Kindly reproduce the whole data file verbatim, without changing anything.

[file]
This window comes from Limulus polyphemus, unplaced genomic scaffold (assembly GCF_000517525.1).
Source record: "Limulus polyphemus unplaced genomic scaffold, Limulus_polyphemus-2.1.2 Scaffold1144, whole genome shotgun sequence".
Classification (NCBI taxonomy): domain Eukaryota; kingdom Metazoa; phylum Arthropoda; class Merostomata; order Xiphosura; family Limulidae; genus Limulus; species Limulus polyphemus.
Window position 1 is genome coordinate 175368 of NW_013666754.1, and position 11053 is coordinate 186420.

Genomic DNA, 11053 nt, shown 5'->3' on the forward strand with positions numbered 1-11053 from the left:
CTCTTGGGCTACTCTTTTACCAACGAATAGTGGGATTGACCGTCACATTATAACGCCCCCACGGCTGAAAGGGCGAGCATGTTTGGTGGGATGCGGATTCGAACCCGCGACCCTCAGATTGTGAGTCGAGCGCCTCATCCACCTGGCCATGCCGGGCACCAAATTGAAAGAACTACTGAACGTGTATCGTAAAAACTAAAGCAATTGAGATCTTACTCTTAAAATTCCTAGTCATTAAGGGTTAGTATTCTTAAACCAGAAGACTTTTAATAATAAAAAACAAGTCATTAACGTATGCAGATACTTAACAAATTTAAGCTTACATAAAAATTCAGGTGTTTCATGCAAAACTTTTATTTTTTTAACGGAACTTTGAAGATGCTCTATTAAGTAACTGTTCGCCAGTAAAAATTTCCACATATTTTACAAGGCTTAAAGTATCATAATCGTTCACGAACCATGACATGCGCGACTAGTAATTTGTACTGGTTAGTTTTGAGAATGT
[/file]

This window comes from Limulus polyphemus, unplaced genomic scaffold (assembly GCF_000517525.1).
Source record: "Limulus polyphemus unplaced genomic scaffold, Limulus_polyphemus-2.1.2 Scaffold1144, whole genome shotgun sequence".
Classification (NCBI taxonomy): domain Eukaryota; kingdom Metazoa; phylum Arthropoda; class Merostomata; order Xiphosura; family Limulidae; genus Limulus; species Limulus polyphemus.
Window position 1 is genome coordinate 175368 of NW_013666754.1, and position 11053 is coordinate 186420.

Genomic DNA, 11053 nt, shown 5'->3' on the forward strand with positions numbered 1-11053 from the left:
CTCTTGGGCTACTCTTTTACCAACGAATAGTGGGATTGACCGTCACATTATAACGCCCCCACGGCTGAAAGGGCGAGCATGTTTGGTGGGATGCGGATTCGAACCCGCGACCCTCAGATTGTGAGTCGAGCGCCTCATCCACCTGGCCATGCCGGGCACCAAATTGAAAGAACTACTGAACGTGTATCGTAAAAACTAAAGCAATTGAGATCTTACTCTTAAAATTCCTAGTCATTAAGGGTTAGTATTCTTAAACCAGAAGACTTTTAATAATAAAAAACAAGTCATTAACGTATGCAGATACTTAACAAATTTAAGCTTACATAAAAATTCAGGTGTTTCATGCAAAACTTTTATTTTTTTAACGGAACTTTGAAGATGCTCTATTAAGTAACTGTTCGCCAGTAAAAATTTCCACATATTTTACAAGGCTTAAAGTATCATAATCGTTCACGAACCATGACATGCGCGACTAGTAATTTGTACTGGTTAGTTTTGAGAATGT